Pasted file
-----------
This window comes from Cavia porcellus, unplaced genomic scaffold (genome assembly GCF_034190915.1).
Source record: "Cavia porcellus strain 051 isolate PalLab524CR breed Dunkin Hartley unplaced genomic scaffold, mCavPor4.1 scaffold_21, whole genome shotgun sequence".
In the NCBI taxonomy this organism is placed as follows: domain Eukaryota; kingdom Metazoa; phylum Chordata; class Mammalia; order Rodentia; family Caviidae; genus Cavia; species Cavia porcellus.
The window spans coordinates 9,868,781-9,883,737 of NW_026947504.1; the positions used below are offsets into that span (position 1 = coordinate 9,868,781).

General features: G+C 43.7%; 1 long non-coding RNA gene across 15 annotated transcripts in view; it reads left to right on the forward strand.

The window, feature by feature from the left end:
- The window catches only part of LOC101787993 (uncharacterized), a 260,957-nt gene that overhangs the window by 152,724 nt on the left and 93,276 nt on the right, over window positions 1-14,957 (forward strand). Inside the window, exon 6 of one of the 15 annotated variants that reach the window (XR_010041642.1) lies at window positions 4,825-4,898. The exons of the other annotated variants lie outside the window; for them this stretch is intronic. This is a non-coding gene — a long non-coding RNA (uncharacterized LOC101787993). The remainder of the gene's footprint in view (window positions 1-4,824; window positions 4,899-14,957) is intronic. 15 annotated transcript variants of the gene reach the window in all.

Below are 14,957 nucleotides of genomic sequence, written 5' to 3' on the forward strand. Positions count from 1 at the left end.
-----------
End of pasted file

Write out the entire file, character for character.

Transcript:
This window comes from Cavia porcellus, unplaced genomic scaffold (genome assembly GCF_034190915.1).
Source record: "Cavia porcellus strain 051 isolate PalLab524CR breed Dunkin Hartley unplaced genomic scaffold, mCavPor4.1 scaffold_21, whole genome shotgun sequence".
In the NCBI taxonomy this organism is placed as follows: domain Eukaryota; kingdom Metazoa; phylum Chordata; class Mammalia; order Rodentia; family Caviidae; genus Cavia; species Cavia porcellus.
The window spans coordinates 9,868,781-9,883,737 of NW_026947504.1; the positions used below are offsets into that span (position 1 = coordinate 9,868,781).

General features: G+C 43.7%; 1 long non-coding RNA gene across 15 annotated transcripts in view; it reads left to right on the forward strand.

The window, feature by feature from the left end:
- The window catches only part of LOC101787993 (uncharacterized), a 260,957-nt gene that overhangs the window by 152,724 nt on the left and 93,276 nt on the right, over window positions 1-14,957 (forward strand). Inside the window, exon 6 of one of the 15 annotated variants that reach the window (XR_010041642.1) lies at window positions 4,825-4,898. The exons of the other annotated variants lie outside the window; for them this stretch is intronic. This is a non-coding gene — a long non-coding RNA (uncharacterized LOC101787993). The remainder of the gene's footprint in view (window positions 1-4,824; window positions 4,899-14,957) is intronic. 15 annotated transcript variants of the gene reach the window in all.

Below are 14,957 nucleotides of genomic sequence, written 5' to 3' on the forward strand. Positions count from 1 at the left end.